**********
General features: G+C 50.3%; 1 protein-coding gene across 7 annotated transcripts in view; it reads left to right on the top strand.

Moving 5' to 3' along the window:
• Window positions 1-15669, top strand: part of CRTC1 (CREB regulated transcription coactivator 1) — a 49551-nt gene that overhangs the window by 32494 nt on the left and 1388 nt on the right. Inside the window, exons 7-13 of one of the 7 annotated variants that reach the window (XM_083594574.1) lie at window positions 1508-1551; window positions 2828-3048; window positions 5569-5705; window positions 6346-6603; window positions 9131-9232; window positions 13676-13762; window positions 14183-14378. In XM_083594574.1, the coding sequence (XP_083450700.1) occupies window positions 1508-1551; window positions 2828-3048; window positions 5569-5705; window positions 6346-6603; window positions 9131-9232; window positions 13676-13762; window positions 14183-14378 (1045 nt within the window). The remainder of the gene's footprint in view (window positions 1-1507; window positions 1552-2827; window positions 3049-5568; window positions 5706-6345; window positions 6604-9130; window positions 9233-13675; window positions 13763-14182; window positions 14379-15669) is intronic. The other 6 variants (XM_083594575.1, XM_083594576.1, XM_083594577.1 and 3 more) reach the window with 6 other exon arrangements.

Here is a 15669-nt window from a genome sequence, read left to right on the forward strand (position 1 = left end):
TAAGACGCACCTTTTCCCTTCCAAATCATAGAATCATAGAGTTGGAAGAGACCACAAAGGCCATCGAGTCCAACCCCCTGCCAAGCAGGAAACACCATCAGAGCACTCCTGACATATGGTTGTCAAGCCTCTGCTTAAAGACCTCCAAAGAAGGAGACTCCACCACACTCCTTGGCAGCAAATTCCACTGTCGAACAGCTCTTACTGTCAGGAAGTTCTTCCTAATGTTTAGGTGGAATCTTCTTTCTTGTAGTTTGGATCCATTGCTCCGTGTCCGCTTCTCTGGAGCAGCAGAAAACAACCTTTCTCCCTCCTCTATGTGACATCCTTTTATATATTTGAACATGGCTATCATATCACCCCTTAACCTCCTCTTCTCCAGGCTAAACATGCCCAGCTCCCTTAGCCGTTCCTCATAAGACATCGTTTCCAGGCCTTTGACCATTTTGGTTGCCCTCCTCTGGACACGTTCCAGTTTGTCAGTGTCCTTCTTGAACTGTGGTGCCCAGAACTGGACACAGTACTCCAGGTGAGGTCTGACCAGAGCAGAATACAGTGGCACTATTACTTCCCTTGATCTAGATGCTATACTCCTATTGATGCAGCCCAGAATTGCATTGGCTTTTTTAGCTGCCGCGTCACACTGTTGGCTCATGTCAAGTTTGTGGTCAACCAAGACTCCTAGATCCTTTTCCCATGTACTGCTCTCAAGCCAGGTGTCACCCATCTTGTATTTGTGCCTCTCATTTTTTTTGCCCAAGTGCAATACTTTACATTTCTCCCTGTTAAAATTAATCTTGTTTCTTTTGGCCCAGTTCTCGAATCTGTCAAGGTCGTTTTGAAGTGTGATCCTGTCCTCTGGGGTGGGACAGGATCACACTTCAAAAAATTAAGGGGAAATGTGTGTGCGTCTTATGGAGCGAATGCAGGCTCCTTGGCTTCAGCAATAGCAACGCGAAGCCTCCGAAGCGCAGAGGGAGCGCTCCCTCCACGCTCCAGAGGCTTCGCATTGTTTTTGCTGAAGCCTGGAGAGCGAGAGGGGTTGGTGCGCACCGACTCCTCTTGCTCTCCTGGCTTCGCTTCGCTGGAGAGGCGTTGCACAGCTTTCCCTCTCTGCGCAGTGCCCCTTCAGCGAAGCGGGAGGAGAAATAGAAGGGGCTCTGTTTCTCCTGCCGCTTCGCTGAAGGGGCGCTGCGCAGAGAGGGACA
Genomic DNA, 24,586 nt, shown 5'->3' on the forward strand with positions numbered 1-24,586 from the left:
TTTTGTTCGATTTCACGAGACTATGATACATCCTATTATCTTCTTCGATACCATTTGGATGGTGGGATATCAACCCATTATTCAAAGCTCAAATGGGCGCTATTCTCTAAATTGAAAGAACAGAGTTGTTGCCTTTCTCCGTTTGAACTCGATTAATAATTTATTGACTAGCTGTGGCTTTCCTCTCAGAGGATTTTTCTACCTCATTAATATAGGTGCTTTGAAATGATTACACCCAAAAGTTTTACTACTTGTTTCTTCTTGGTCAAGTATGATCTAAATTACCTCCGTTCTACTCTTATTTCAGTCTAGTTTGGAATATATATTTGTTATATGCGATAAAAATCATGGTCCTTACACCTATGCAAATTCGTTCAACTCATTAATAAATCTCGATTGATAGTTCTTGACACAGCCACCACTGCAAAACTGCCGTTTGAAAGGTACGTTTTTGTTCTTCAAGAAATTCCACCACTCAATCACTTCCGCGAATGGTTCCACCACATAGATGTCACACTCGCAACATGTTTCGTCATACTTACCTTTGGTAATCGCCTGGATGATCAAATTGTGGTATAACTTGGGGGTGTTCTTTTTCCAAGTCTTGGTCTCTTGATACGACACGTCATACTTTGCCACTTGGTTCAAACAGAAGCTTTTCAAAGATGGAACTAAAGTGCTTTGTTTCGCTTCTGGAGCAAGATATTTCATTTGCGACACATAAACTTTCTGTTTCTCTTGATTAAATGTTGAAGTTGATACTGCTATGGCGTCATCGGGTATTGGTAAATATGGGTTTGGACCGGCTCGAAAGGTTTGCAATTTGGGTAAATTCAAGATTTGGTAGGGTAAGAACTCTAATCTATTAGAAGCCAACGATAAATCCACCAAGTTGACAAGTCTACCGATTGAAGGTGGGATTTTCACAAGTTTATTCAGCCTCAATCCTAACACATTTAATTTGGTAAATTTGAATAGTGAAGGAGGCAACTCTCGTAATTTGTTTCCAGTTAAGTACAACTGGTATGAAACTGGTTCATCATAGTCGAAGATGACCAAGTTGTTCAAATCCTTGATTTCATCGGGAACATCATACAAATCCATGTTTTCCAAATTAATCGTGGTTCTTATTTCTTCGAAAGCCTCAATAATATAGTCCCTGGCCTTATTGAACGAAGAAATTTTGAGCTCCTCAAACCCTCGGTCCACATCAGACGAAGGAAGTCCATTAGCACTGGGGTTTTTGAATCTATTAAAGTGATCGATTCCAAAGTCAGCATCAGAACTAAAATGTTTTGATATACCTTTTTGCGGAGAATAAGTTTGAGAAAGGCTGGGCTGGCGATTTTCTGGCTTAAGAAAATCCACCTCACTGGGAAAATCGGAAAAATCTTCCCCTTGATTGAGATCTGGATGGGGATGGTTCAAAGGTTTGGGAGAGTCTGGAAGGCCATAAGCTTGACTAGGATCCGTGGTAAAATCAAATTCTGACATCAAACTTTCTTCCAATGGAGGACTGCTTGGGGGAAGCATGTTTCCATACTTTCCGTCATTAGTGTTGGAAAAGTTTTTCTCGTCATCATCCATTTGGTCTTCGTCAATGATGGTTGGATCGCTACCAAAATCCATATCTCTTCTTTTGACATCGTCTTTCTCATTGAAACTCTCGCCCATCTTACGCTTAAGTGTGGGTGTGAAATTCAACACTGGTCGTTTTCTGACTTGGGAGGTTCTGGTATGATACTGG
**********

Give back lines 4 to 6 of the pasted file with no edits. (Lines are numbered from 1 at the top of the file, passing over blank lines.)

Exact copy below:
Here is a 15669-nt window from a genome sequence, read left to right on the forward strand (position 1 = left end):
TAAGACGCACCTTTTCCCTTCCAAATCATAGAATCATAGAGTTGGAAGAGACCACAAAGGCCATCGAGTCCAACCCCCTGCCAAGCAGGAAACACCATCAGAGCACTCCTGACATATGGTTGTCAAGCCTCTGCTTAAAGACCTCCAAAGAAGGAGACTCCACCACACTCCTTGGCAGCAAATTCCACTGTCGAACAGCTCTTACTGTCAGGAAGTTCTTCCTAATGTTTAGGTGGAATCTTCTTTCTTGTAGTTTGGATCCATTGCTCCGTGTCCGCTTCTCTGGAGCAGCAGAAAACAACCTTTCTCCCTCCTCTATGTGACATCCTTTTATATATTTGAACATGGCTATCATATCACCCCTTAACCTCCTCTTCTCCAGGCTAAACATGCCCAGCTCCCTTAGCCGTTCCTCATAAGACATCGTTTCCAGGCCTTTGACCATTTTGGTTGCCCTCCTCTGGACACGTTCCAGTTTGTCAGTGTCCTTCTTGAACTGTGGTGCCCAGAACTGGACACAGTACTCCAGGTGAGGTCTGACCAGAGCAGAATACAGTGGCACTATTACTTCCCTTGATCTAGATGCTATACTCCTATTGATGCAGCCCAGAATTGCATTGGCTTTTTTAGCTGCCGCGTCACACTGTTGGCTCATGTCAAGTTTGTGGTCAACCAAGACTCCTAGATCCTTTTCCCATGTACTGCTCTCAAGCCAGGTGTCACCCATCTTGTATTTGTGCCTCTCATTTTTTTTGCCCAAGTGCAATACTTTACATTTCTCCCTGTTAAAATTAATCTTGTTTCTTTTGGCCCAGTTCTCGAATCTGTCAAGGTCGTTTTGAAGTGTGATCCTGTCCTCTGGGGTGGGACAGGATCACACTTCAAAAAATTAAGGGGAAATGTGTGTGCGTCTTATGGAGCGAATGCAGGCTCCTTGGCTTCAGCAATAGCAACGCGAAGCCTCCGAAGCGCAGAGGGAGCGCTCCCTCCACGCTCCAGAGGCTTCGCATTGTTTTTGCTGAAGCCTGGAGAGCGAGAGGGGTTGGTGCGCACCGACTCCTCTTGCTCTCCTGGCTTCGCTTCGCTGGAGAGGCGTTGCACAGCTTTCCCTCTCTGCGCAGTGCCCCTTCAGCGAAGCGGGAGGAGAAATAGAAGGGGCTCTGTTTCTCCTGCCGCTTCGCTGAAGGGGCGCTGCGCAGAGAGGGACA
Genomic DNA, 24,586 nt, shown 5'->3' on the forward strand with positions numbered 1-24,586 from the left: